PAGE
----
Let them work with this intense perspective, and give them time to understand what happened, and to get comfortable with the explanation you gave them.
Then go ahead and ask them if they would still like to play with the trains? Depending on the answer encourage them to go and play with them, in-spite of the other playing with them Or if they want to leave the place, for now, respect their decision. Maybe come back in a few minutes to see if he would like to play now. A little break often sets everything in right perspective.
With little kids between 1-2 yrs of age, when they can’t talk much, vocalizing their emotions helps tremendously — “That little boy did not ask, did he? You’re upset about being pushed! I’m sorry you went through that. Do you want to get back into the play? It’s alright to go and play with the trains again!”
It is important to stay calm and composed when your child comes to you when they’re hurt, NEVER hush them up saying “it’s okay”, or “you are fine”. They’re not going to learn that it’s okay. They’re instead going to feel unheard and will start feeling unsafe about sharing their emotions with you and would start feeling lost because they’ll no longer know who to share such raw emotions with. This is an opportunity for you to show unconditional love to your child.
In my humble opinion, it really is “not okay”. I mean, think about it; are you not going to feel angry when someone pushes you in a grocery shopping aisle just to walk ahead? You would be furious, wouldn’t you be? It’s the same reaction; but in kids, it’s expressed as confusion.
Hitting and Pushing are very common amongst toddlers, this article here explains the problem in detail; including the reason, possible triggers and the solution to hitting and pushing. To help you understand the behavior and stop it from becoming a habit.
Solutions to toy snatching
Kids are very smart and quick learners; very soon they start to recognize trigger points, when there is a chance of conflicts, and will often come up with solutions by themselves.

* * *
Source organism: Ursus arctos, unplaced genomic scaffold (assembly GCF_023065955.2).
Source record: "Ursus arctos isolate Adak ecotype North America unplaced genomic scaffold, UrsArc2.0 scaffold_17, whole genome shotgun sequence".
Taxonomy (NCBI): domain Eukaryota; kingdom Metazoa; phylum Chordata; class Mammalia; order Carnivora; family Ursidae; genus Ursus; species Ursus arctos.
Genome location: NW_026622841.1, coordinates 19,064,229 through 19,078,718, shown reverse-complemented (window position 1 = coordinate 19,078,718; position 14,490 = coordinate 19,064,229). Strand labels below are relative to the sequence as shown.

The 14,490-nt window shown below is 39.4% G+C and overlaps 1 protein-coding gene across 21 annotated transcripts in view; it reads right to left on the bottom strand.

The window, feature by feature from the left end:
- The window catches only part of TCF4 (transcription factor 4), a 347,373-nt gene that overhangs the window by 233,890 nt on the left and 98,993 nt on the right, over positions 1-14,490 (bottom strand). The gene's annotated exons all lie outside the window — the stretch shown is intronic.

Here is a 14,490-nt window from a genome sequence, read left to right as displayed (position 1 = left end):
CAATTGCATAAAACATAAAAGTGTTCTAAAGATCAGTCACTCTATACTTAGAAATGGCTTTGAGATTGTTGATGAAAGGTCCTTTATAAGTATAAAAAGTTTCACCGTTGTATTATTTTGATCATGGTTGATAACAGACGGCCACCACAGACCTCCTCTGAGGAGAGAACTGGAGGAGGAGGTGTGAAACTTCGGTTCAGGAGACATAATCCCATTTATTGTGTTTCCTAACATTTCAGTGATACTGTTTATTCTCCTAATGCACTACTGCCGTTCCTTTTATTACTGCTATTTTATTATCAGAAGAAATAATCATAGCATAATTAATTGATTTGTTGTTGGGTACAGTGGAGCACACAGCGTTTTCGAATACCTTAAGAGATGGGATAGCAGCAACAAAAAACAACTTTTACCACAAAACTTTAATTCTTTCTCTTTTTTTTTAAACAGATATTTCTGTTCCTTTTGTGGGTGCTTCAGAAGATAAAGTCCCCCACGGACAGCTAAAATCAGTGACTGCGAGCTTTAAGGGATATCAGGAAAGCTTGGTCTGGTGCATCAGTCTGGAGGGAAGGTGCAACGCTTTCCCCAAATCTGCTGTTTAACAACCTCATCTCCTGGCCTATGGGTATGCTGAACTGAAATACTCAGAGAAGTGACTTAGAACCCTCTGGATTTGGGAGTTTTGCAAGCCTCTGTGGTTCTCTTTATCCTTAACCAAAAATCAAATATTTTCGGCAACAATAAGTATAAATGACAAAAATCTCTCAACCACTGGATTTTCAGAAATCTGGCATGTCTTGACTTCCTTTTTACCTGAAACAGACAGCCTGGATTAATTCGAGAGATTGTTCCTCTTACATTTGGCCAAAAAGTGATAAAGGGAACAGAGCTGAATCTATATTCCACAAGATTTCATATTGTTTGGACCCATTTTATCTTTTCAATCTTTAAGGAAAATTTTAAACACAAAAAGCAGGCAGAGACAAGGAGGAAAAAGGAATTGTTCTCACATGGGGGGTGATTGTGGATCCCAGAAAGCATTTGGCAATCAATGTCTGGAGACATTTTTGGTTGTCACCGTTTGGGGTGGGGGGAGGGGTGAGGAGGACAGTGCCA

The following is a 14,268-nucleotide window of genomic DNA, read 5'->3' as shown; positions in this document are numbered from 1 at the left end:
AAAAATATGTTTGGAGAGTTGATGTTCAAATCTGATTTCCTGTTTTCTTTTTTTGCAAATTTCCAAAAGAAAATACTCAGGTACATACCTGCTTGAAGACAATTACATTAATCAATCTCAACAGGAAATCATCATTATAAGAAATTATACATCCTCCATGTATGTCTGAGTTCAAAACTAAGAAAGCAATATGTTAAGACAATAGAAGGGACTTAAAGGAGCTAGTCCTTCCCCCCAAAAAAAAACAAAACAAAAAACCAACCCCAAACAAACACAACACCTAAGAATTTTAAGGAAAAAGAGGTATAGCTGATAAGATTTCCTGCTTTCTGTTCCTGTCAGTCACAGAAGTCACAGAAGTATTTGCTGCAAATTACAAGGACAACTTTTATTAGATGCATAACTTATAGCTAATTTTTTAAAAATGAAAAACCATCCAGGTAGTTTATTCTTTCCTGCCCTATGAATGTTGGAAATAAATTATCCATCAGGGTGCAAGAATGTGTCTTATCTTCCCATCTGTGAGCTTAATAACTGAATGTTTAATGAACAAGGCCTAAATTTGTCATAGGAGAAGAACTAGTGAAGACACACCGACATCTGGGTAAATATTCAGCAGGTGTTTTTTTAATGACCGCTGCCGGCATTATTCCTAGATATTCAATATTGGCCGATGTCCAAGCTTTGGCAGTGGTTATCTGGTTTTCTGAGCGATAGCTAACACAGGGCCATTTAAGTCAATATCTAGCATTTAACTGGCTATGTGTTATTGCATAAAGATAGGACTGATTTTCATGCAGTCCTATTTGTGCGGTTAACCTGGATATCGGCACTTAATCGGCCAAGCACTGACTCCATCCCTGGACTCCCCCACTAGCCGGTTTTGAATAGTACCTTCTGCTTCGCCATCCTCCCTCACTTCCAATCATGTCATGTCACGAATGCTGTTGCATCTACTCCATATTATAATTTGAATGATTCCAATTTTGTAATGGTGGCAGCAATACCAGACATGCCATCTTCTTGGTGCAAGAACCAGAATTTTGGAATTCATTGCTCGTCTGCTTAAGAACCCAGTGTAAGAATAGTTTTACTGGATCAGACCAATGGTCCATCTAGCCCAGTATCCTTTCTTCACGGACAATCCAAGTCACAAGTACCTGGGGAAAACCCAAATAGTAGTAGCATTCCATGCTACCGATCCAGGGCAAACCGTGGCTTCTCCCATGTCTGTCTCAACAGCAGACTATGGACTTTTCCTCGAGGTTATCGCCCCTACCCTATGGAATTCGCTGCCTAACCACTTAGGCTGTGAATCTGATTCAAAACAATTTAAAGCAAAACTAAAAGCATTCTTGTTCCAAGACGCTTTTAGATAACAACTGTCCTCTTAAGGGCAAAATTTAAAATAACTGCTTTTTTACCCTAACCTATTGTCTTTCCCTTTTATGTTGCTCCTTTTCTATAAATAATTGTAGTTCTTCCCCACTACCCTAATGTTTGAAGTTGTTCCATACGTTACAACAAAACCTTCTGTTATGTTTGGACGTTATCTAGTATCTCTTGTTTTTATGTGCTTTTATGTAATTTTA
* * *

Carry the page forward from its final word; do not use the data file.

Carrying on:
All we need to do is trust them that they can deal with this, it’s a problem their size and they will most definitely come up with a solution and surprise you!
Like for my son at about 18 months of age, he understood early on, mom is not going to come to save me, I have to do something about this by myself.
This is what he did — He also realized he was a tall boy, and if he raised a toy high above his head with his hand stretched out, he can save it from being taken. Anytime he would see a child approaching, that’s what he would do. On a lighter note; he would do that for us too when he did not want to give us something, he would raise it above; making it more accessible to us.
Yes, they will learn to stand up for themselves, but that’s only after they feel comfortable with themselves, and know that they’re
I always choose to believe in the possible good in the situation, it helps me stay more grounded, and give the same vibe to my son who is desperately wanting to know why did the child push him.
Seeing your child get upset when they do the right thing can be difficult. However, we must remember it is a learning opportunity for them.